New research has found UK energy supply could require nearly a trillion pounds to reach net zero by 2050.
Conducted by NatWest and Boston Consulting Group, the former said it is “a significant opportunity” for public and private capital.
The sum – more than £900 billion by 2050 – covers renewable generation, grid infrastructure, energy storage, carbon capture and hydrogen.
To do so, it is “essential for banks and investors, regulators, policy makers, energy companies and supply chain to work together to overcome the challenges to mobilising this investment”.
Clear government policy is among the key asks – both the windfall tax and electricity generators levy have been seen by some as barriers to investment.
It also comes amid a flight of capital from private financing for oilfield services supply chain, highlighted by the Scottish Government-owned Scottish National Investment Bank last week, as those firms seek to navigate the energy transition.
Andy Gray, commercial mid-market managing director at NatWest, said: “To decarbonise the UK’s energy supply, the industry needs to scale its infrastructure and technology, all of which will require finance. It’s clear that there needs to be greater collaboration between policy, regulation and finance to enable this to happen. Investment in green infrastructure will help to pay for itself through generating jobs and economic growth, so it’s vital the entire value chain works together to make this happen.”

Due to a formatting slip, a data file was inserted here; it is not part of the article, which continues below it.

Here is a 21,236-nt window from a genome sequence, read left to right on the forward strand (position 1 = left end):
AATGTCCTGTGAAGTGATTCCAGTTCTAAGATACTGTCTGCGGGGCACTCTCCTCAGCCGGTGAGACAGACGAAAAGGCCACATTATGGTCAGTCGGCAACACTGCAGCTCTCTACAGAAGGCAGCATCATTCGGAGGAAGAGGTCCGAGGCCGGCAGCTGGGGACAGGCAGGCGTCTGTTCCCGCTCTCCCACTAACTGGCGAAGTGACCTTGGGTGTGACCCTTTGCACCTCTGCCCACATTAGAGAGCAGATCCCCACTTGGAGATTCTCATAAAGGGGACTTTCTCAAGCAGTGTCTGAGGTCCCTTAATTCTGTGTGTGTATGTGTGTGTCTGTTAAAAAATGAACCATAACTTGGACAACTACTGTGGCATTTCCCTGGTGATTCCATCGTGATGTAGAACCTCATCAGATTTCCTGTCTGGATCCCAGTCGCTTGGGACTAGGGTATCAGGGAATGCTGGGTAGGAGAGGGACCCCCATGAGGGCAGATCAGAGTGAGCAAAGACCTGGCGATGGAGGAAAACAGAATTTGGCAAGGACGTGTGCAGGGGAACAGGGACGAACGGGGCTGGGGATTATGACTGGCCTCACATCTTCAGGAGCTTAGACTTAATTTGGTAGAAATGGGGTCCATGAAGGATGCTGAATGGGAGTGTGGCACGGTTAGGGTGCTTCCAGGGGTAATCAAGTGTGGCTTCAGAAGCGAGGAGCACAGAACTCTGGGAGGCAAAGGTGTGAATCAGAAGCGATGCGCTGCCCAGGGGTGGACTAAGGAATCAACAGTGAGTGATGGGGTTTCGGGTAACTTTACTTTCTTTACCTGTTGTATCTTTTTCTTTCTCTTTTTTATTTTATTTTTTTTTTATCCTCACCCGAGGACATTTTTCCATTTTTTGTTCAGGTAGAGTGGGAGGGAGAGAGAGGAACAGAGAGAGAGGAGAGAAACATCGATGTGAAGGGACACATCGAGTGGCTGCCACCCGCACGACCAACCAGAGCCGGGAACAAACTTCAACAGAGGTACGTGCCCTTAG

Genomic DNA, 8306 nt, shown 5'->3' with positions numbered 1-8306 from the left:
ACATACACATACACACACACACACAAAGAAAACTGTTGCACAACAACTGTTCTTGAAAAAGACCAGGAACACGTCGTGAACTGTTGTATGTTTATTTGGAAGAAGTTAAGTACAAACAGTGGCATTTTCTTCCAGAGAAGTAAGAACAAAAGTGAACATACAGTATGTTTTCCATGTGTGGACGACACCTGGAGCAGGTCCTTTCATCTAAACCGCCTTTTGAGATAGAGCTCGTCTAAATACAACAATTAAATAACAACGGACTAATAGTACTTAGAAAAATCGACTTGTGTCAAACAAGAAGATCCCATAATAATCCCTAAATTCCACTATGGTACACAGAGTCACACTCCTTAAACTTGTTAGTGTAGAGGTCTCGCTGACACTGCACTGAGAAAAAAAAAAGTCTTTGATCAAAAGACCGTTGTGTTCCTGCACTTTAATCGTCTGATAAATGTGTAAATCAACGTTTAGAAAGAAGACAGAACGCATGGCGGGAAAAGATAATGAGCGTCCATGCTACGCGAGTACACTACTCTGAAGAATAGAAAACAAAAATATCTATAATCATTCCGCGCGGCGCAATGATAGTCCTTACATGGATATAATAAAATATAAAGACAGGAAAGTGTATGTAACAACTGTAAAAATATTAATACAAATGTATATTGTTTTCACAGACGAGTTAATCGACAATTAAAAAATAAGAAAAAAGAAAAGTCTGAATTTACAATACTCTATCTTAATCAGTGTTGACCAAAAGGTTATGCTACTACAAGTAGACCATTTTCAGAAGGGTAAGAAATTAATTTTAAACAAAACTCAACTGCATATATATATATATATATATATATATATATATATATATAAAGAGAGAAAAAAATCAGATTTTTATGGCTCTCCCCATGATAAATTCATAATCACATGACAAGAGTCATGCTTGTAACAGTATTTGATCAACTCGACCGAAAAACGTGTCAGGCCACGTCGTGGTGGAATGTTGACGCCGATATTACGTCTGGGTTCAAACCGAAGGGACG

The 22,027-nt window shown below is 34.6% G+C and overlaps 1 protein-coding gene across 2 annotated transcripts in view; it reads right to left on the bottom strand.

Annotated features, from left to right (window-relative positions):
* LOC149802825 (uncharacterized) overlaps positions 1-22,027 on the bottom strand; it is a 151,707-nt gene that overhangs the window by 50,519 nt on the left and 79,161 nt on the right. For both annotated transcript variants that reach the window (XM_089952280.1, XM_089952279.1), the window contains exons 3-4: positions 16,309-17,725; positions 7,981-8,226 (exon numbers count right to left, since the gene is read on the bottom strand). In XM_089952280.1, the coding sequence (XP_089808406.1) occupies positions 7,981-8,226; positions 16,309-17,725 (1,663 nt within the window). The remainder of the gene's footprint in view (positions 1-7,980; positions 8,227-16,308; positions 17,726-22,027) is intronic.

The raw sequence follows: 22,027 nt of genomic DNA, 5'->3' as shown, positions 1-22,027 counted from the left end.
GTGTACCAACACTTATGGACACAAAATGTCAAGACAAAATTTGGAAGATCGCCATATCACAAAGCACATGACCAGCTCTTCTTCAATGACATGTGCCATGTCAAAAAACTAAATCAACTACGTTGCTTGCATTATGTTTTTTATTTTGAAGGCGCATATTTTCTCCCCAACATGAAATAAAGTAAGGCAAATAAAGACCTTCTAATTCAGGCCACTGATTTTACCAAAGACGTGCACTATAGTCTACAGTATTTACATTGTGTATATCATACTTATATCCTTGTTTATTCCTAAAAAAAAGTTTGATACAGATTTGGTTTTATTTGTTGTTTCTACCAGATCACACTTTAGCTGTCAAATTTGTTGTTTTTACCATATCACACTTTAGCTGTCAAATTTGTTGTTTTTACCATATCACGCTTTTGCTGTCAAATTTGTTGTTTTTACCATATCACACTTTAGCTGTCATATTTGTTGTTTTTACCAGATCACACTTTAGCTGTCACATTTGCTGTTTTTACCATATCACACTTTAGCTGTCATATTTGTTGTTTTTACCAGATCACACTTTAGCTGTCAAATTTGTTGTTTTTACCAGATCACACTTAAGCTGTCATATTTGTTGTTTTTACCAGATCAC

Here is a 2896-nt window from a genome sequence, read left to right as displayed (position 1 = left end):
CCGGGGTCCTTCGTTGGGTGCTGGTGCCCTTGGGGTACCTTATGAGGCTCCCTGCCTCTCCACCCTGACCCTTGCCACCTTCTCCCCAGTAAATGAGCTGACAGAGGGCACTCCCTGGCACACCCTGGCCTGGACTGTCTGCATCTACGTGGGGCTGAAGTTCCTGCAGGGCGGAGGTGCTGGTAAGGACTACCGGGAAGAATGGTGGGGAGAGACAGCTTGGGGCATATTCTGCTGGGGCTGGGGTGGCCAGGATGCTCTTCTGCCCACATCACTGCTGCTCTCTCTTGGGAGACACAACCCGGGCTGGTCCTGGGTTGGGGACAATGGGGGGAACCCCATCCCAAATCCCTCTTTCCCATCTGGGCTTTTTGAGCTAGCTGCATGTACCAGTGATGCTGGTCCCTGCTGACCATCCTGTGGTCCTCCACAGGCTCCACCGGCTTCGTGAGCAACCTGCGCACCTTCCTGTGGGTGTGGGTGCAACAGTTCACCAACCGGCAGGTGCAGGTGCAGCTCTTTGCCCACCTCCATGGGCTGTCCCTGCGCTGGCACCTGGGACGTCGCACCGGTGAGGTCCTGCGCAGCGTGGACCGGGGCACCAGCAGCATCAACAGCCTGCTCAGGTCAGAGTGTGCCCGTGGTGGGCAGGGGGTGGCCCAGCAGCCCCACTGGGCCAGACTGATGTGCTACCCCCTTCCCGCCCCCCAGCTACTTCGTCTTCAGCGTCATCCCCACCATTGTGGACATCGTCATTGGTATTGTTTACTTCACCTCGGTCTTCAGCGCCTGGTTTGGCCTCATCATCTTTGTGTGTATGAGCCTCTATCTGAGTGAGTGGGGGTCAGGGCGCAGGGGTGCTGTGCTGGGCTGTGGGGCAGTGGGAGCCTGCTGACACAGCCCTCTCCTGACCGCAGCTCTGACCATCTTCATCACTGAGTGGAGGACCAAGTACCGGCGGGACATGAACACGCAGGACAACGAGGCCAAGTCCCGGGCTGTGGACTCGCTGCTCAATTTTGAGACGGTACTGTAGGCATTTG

Eriola Beetz, managing director and partner in Boston Consulting Group, said:
“To reach net zero by 2050, the energy system must undergo a tectonic shift. Society has gone through energy transitions in the past — but nothing like this one. Changes are already underway with energy sources such as renewables, the accelerated expansion of electricity networks, and the scale up of new energy technologies, but we are just at the beginning of the journey.
“As the clock keeps ticking, one of the key challenges we face is plugging a substantial investment gap to support the quick roll out of solutions and innovation we desperately need. Financial institutions are in an excellent position to leverage the learnings and experience from backing technologies such as wind and solar over the last decade.”